US NAWCWD to demonstrate new regenerative fuel cell system

5 March 2013 (Last Updated March 5th, 2013 03:50)

The US Naval Air Warfare Center Weapons Division (NAWCWD) Renewable Energy Office is set to test its new trailer-mounted regenerative fuel cell system in a lab at China Lake, California, US, prior to field testing with troops.

US Navy fuel cell

The US Naval Air Warfare Center Weapons Division (NAWCWD) Renewable Energy Office is set to test its new trailer-mounted regenerative fuel cell system in a lab at China Lake, California, US, prior to field testing with troops.

NAWCWD Renewable Energy Office electronics engineer Matt Malone said that the new fuel cells can be towed to remote locations to produce energy using water and sunlight.

"Since this system only needs water to operate, one of its biggest benefits is reducing the logistics requirements associated with fuel convoys, which could save lives."

Designed to be deployed anywhere, the new environmentally friendly renewable energy system features recyclable fuel cell and an array of solar panels; it is capable of generating around 5,000W of electricity.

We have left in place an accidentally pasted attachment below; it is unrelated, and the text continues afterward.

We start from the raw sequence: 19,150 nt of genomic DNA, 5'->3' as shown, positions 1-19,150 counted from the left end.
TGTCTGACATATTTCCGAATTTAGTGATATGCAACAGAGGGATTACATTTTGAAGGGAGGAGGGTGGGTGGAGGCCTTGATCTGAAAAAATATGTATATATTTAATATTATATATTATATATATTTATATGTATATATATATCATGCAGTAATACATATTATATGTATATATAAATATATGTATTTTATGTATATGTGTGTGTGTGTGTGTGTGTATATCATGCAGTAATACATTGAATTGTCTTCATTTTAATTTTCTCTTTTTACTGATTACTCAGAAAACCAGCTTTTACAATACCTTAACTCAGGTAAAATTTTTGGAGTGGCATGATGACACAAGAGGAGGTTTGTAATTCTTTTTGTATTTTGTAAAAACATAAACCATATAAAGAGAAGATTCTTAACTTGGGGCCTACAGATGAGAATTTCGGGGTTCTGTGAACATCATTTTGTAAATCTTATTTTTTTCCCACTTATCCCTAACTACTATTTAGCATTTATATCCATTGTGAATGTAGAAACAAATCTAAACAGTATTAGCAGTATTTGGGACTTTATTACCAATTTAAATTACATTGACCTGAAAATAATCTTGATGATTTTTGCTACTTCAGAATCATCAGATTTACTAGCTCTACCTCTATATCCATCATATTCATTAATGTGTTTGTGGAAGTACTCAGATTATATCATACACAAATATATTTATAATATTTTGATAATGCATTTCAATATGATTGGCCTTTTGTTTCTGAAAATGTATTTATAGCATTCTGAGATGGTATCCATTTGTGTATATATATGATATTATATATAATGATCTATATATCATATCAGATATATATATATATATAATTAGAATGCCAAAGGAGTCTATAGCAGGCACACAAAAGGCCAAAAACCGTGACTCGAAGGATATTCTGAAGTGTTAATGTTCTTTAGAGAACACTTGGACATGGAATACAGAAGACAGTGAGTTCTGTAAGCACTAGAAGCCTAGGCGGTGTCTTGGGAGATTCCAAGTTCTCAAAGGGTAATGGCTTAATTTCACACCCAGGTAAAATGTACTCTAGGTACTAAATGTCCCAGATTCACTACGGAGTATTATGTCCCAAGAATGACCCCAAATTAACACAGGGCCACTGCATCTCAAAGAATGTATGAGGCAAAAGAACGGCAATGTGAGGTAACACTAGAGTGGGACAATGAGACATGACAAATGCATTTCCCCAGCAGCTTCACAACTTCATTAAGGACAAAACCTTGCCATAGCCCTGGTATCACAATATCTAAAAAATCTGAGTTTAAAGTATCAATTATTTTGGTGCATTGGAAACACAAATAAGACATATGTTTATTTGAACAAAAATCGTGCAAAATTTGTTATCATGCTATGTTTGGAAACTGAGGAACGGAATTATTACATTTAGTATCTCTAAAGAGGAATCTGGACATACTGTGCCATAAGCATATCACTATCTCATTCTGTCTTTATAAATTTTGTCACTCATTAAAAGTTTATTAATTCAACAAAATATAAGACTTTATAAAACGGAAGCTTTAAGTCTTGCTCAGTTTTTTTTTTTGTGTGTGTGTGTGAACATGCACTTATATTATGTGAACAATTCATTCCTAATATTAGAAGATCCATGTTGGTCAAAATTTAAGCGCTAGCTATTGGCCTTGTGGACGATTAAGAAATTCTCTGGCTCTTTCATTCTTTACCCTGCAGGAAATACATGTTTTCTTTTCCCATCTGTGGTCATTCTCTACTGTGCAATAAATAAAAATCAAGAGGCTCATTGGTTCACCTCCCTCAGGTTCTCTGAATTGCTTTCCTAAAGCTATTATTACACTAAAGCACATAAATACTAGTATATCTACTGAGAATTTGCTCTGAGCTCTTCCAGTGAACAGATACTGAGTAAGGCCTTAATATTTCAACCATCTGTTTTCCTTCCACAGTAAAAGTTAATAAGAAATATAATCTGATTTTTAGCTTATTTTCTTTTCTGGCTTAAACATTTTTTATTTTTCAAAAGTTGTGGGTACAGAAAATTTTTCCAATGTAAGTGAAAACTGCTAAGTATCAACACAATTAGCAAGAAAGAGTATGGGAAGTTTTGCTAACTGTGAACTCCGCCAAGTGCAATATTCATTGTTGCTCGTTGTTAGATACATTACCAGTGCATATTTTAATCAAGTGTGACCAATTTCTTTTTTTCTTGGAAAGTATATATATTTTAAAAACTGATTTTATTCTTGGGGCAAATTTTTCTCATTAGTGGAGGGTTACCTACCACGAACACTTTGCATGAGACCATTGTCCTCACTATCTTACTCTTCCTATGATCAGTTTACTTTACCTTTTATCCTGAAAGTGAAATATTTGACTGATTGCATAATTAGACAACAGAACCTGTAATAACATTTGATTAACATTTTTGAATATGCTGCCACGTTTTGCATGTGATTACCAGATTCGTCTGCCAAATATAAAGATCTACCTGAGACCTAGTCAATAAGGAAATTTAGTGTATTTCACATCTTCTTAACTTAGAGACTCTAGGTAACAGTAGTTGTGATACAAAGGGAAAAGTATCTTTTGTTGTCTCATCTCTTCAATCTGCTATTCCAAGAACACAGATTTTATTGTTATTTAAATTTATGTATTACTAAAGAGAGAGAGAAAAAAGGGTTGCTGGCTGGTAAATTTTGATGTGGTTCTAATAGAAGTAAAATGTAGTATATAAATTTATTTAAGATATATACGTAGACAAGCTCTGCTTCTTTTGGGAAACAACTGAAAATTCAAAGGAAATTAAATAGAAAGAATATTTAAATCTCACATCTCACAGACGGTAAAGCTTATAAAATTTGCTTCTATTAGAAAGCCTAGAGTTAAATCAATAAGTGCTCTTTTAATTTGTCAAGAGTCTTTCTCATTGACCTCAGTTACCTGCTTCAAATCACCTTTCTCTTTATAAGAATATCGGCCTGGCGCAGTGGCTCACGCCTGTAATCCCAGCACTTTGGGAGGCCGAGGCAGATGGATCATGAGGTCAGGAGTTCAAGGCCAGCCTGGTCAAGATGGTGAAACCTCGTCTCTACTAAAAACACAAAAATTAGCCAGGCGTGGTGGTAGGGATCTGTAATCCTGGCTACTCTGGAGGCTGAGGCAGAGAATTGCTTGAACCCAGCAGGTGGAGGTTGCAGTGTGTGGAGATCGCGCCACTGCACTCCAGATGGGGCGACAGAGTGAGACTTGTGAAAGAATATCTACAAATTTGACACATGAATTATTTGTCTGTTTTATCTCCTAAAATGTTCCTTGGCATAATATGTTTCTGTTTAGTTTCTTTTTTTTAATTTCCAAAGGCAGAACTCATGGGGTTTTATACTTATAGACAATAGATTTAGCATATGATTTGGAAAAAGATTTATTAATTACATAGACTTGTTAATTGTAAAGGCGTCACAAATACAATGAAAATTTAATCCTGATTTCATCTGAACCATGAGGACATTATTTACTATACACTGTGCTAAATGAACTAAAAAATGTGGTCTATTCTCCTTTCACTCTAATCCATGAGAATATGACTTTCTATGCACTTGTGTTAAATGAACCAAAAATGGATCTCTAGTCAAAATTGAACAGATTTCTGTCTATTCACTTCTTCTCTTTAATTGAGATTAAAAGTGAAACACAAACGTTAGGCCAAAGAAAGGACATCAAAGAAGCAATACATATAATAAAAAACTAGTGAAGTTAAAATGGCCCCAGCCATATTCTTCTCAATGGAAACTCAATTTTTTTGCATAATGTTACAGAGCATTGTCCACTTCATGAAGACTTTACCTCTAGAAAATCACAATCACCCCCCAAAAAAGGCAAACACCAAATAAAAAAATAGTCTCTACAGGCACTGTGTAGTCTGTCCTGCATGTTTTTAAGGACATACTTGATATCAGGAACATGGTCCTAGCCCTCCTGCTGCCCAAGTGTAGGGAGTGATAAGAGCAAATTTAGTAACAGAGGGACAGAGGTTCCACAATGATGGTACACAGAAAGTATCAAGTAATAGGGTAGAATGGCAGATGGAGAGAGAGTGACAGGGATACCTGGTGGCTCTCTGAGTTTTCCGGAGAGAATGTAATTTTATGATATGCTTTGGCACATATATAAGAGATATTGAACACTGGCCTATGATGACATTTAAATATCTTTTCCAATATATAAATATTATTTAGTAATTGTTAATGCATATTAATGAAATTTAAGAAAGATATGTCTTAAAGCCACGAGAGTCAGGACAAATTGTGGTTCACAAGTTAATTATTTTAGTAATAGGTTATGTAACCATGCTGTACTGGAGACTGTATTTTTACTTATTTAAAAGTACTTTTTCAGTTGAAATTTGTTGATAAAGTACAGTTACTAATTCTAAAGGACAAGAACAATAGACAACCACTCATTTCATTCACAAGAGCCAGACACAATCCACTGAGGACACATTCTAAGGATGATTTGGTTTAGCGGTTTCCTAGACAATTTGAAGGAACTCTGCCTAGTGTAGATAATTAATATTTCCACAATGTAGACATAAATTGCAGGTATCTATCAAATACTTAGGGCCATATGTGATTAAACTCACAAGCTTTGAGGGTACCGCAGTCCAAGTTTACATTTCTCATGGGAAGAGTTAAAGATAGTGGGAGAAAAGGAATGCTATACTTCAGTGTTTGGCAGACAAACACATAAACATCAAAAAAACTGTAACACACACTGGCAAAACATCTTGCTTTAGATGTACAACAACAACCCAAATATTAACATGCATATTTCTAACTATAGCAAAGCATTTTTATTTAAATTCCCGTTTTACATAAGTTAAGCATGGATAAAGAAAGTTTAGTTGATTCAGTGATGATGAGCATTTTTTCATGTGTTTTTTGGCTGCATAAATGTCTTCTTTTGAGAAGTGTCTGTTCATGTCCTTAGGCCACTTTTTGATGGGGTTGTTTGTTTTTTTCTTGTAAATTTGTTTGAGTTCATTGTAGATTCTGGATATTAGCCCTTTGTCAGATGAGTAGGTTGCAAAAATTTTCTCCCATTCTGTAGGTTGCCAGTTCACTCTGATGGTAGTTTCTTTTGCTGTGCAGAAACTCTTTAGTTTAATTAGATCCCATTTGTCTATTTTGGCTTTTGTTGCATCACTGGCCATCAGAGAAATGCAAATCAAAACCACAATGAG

An operator will have to initially feed the system with water followed by pointing the solar arrays towards the sun to generate electricity; this is then run through the water to produce hydrogen and oxygen.

The recyclable fuel cells generate energy through electrolysis by using hydrogen in water as fuel.

Producing water and heat as a by-product, the system stores hydrogen and releases oxygen into the atmosphere, eliminating the need of diesel fuel and battery storage, as well as lowers toxic emissions into the air.

The stored hydrogen is again used at night to generate electricity, while the extra solar energy left during after powering a command centre would be put into use to create hydrogen.

"The only by-products are water, which goes into a tank for use the next day, and heat," Malone said.

Renewable Energy Office programme manager Wayne Taylor said: "Since this system only needs water to operate, one of its biggest benefits is reducing the logistics requirements associated with fuel convoys, which could save lives."


Image: The US Navy's trailer-mounted regenerative fuel cell system. Photo: courtesy of US Navy.

Defence Technology